It’s only March, but I already can’t imagine another record coming close to delivering as fabulously dramatic an opening as ‘The Future’s Void’ this year; ‘Satellites’ is a perfect storm of erratic electronics and punishing beats, with Erika M Anderson on thrillingly aggressive vocal form. It sets the tone for an album that you know is bound to be experimental, but probably didn’t expect to tie its stylistic exploration together so neatly.

‘So Blonde’ is a modern update of the pop-rock posturing of Hole’s ‘Celebrity Skin’, and the disconcertingly delicate ‘When She Comes’ provides a moment for breath-catching on an album that veers from one idea to the next at breakneck pace. Neither of those tracks really have any business sitting alongside, say, the theatrical stomp of ‘Cthulu’ or ‘Neuromancer’’s gloriously weird blend of pseudo-tribal percussion, layered vocal chants and thick walls of synth, but the energy that Anderson’s sheer force of character brings to proceedings makes this a surprisingly cohesive effort.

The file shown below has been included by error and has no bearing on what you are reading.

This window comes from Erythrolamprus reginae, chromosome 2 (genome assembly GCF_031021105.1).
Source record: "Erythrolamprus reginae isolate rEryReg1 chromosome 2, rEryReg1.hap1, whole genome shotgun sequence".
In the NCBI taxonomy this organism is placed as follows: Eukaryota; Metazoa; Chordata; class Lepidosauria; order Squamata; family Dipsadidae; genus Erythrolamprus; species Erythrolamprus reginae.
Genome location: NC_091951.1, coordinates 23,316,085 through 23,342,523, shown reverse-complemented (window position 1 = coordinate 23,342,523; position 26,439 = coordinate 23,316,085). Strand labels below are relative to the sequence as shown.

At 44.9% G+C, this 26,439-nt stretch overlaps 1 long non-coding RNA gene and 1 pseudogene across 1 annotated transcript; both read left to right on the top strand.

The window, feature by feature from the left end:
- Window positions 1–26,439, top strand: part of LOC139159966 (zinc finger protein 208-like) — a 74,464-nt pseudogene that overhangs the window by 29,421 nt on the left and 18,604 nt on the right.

The plodding ‘3Jane’ is probably the one misstep – lyrically, it plays with fire by flirting lazily with political ideas – but the irrepressibly urgent ‘Solace’ and atmospheric simmer of ‘100 Years’ more than make up for it. It’d be strange indeed if ‘The Future’s Void’’s brilliantly daring experimentation wasn’t subject to the same plaudits as, say, the new St. Vincent record. If Annie Clark’s the queen of off-kilter pop, Erika Anderson’s wearing the corresponding crown for rock.